From that day forward, the soap scum bubblers and the dust bunnies had a new purpose in life – to make themselves visible to the humans so that housecleaning would happen at least once a week.

The spider breathed the last of her story, laid a bellyful of eggs, and died. In honor of their mother’s sacrifice, I released them. And to tell you the truth, I haven’t had the heart to move a single dust bunny nor scour away a single ring of scum bubblers ever since. In fact, after a great deal of thought, I’ve realized there’s no excuse for allowing one creature to be a minion of another. Don’t you agree?

You do? Then join me. Put down your brooms, your dust mops and scrubbers! Free the dust bunnies, scum bubblers and spiders! Let’s end this housework conspiracy once and forever!

Courtesy of Stephan Walli on Flickr

Now confess, are you a housework diva or

a housework rebel?

No real dust bunnies, scum bubbles, spiders, or other filth were harmed in the process of creating this story.

26 thoughts on “It’s Not the Dust Bunny’s Fault

  1. Hey Lynette, What a fun post. Thanks. As for me, I hold to the party-philosophy of housework. When my house gets beyond belief, I plan a party. Send out invites and all. Then I ‘m sure to get it cleaned.

  2. Hahah -I hate housework. I’m with Janet. Host Chritmas at my house and know my sister will be here looking in every corner and closet. My kids even get in nija mode, (easier than listen to mom scream.) πŸ˜‰ My husband does do a great deal of house work, but it was so much eaiser before four kids. We are just plain old out numbered. I remember when I moved into my Greatmothers house in college. The closets were soooo small. My grandmother laughed and said, “When you have to wash your clothes by hand you keep it simple.” That is the problem the bigger our closets the more work we make for ourselves.

    1. Jolene, you hit on it. We really have made more work for ourselves, not just with larger closets – we’ve larger houses, more stuff, and have higher standards of hygiene. But, I’m not complaining. I like large closets.

  3. I loved this post.
    Housework…umm…yeah…I’m not the most dedicated at that. I don’t know if I’d consider myself a rebel, but my philosophy is that I’ll clean enough to keep things healthy. Beyond that, it’s my home and if you don’t like how I keep it, you don’t have to visit πŸ™‚ In all honesty though, I share a house with four cats, a Great Dane, and a husband. I’d have to spend the whole day cleaning every day if I wanted a spotless home!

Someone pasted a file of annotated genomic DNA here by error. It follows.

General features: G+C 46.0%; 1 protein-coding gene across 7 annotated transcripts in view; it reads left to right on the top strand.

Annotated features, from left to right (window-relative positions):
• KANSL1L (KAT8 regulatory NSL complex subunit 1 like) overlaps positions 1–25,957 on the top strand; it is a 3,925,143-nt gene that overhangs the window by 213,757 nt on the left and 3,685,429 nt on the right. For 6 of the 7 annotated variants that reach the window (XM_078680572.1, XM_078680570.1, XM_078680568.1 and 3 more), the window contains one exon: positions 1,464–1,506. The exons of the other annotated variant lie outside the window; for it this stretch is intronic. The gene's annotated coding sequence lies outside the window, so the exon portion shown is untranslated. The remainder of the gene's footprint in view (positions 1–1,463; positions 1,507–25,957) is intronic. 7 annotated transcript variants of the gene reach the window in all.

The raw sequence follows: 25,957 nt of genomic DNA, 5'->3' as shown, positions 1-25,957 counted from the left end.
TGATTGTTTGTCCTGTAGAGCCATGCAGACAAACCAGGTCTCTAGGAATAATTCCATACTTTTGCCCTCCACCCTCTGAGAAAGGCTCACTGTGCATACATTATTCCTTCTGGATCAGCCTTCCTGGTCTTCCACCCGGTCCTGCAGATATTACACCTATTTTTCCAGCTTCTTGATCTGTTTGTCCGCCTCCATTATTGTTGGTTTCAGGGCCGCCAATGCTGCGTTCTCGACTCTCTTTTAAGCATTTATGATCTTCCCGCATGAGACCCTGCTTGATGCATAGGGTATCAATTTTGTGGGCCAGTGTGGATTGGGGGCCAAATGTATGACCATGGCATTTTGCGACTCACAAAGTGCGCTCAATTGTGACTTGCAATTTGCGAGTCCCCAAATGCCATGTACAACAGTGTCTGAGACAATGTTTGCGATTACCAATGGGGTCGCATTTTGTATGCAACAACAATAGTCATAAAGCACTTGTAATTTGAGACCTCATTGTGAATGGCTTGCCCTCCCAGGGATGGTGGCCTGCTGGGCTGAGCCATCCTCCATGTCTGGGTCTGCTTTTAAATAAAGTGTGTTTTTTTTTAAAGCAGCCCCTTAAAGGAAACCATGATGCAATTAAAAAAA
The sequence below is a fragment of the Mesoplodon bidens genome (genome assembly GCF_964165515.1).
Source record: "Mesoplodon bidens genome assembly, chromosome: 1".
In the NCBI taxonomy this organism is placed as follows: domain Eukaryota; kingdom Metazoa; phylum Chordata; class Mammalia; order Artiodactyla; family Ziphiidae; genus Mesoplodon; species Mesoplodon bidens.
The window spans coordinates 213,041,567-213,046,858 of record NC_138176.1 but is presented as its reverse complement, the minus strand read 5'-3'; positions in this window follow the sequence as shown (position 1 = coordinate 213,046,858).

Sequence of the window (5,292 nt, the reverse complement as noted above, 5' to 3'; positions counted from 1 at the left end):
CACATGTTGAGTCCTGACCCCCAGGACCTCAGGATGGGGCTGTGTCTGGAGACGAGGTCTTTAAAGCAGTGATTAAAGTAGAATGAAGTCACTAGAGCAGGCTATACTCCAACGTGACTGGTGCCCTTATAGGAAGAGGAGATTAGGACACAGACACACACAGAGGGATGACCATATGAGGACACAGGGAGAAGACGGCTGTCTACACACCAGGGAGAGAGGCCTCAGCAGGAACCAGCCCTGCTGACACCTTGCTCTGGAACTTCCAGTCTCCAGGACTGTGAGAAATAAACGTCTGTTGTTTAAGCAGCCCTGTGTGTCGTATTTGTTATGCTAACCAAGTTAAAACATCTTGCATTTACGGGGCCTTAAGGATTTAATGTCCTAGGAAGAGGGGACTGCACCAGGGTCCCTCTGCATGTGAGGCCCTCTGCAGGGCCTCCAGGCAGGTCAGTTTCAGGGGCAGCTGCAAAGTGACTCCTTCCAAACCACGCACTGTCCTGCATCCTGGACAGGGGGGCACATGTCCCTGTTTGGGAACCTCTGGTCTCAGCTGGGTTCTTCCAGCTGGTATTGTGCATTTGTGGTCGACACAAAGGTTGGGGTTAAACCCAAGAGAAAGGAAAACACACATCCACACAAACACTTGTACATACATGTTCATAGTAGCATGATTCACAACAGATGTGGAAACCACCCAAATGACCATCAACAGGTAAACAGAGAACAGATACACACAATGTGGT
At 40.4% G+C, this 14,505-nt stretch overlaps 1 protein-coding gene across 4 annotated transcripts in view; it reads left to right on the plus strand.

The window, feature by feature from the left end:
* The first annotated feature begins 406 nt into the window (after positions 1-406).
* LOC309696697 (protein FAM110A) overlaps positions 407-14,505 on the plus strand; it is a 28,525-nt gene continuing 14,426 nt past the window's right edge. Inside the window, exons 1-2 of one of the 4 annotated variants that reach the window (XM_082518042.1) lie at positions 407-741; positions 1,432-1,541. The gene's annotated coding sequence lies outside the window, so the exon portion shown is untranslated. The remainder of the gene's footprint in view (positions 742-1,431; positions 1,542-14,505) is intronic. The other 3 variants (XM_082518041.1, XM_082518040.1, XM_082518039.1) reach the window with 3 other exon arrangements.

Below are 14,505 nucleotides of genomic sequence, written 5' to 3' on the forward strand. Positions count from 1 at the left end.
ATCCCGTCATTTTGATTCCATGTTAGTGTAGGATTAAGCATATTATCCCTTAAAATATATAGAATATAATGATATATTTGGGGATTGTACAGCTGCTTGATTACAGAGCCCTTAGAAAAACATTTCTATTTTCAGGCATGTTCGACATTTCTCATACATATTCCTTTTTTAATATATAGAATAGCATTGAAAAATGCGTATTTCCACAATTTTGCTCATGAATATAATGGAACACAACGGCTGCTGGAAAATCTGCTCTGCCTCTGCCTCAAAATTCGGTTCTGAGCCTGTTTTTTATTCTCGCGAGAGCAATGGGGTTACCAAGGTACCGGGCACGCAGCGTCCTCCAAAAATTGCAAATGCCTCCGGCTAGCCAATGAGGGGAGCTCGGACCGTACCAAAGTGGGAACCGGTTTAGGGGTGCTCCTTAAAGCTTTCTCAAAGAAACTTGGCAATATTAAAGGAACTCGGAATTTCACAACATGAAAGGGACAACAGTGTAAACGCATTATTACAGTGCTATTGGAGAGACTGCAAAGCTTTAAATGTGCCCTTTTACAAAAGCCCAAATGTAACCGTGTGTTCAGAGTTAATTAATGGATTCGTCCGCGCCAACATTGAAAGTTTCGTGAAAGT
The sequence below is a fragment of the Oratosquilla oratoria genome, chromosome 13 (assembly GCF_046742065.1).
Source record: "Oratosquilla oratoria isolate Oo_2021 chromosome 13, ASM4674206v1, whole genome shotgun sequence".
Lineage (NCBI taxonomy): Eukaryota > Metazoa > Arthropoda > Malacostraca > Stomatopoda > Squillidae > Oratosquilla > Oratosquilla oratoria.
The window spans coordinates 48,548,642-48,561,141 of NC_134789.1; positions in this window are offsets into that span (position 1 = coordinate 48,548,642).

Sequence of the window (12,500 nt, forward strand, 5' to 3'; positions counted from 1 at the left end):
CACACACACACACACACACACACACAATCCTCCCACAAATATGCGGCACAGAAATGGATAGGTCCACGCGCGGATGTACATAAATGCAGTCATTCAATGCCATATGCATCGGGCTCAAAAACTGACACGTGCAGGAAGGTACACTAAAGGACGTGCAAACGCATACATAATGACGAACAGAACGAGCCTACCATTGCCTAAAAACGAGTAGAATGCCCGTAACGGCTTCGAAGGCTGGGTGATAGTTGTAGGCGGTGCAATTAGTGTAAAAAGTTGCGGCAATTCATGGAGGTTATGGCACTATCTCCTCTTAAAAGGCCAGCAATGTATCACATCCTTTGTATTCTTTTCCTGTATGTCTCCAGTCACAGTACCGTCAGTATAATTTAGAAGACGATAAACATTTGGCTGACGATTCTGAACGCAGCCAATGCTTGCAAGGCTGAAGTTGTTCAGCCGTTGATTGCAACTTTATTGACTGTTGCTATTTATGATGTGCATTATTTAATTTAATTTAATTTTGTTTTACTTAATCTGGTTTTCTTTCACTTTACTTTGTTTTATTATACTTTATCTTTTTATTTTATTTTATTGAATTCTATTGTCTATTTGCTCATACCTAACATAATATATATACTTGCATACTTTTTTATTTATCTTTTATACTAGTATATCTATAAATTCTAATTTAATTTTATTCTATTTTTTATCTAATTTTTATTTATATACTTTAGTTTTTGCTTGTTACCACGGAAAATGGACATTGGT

1. I hear you, Marcy. Your dog is equal to four or five of my dogs! I share my house with a not-so-neat husband and two small dogs and _I_ would have to clean all day, every day to keep the house spotless. I think you’re right, healthy is a good goal.

  4. Great post! I do enough to keep the health department away. My house is always a disaster, but I prefer to think of it as ‘lived in’ not messy. πŸ˜€ Of course, now that we’ve decided to try and sell our house, all that neglect is coming back to bite me :/

  5. “Put down your brooms, your dust mops and scrubbers!” LOLOLOL Lynette!
    I miss Erma Bombeck! She was hilarious. My mother-in-law was so much like her. I loved that woman. So are we on strike Lynette? I’m all over this one. I could use some time off for good behavior, if ya know what I mean. That’s it. I’m taking the week off. Ah shoot. I already cleaned the house. Do you think I’ll still make a statement? I can’t win for losing Lynette. Down with Dust Bunnies! πŸ™‚

    1. I don’t know about your house, Karen, but I can make a statement not cleaning just one day. In fact, I make that statement a lot. Yes! For the good of all womankind, I’m on strike! (Just don’t tell the health inspector) πŸ˜€ Thanks, Karen.

  6. I do my best to avoid cleaning! My husband does even less than I do, even though I have a full time job and he doesn’t. Hmmmm…. we have a friend my husband helps a lot, who cleans our house wvery two weeks so I guess that works. As long as I don’t have to do it!

  7. What a great post, Lynette!
    Occasionally my inner Betty Homemaker comes out and is horrified at the state of my humble abode. When that happens, I quickly shove her under a bed where I’m sure she battles for her life against the dust bunny armies.
    I try to keep things clean, but with a 100 pound dog, two furry kitties, a granddaughter, a daughter and my darling husband, it’s a lost cause most days. Sometimes, I give my granddaughter a wipe and let her loose to clean whatever she likes. She also loves to sweep, though the broom is a wee bit big for her right now. But hey, I’ll take whatever help I can get! LOL!

  8. Wonderful post, Lynette! I feel so free because “now I know the rest of the story,” which for me translates as “I always knew there was a reason for my cleaning phobia.” And to find out it has been a conspiracy?!?! Out all the supplies go. I’m thinking I just may have room for books in that closet….

    Karen

  9. I moved from my parents home to my home with my husband. I knew he was anal about housework and his expectations about a clean house. and besides, it couldn’t be my mess – there were 3 kids and a husband and 4 dogs. soooo.

    but then i moved out into my own house. it’s a much bigger house. and I only have 2 dogs but the dust bunnies still appear. worse, they make messes outside too, under the deck and in the swale. it’s most discouraging. LOL thanks Lynnette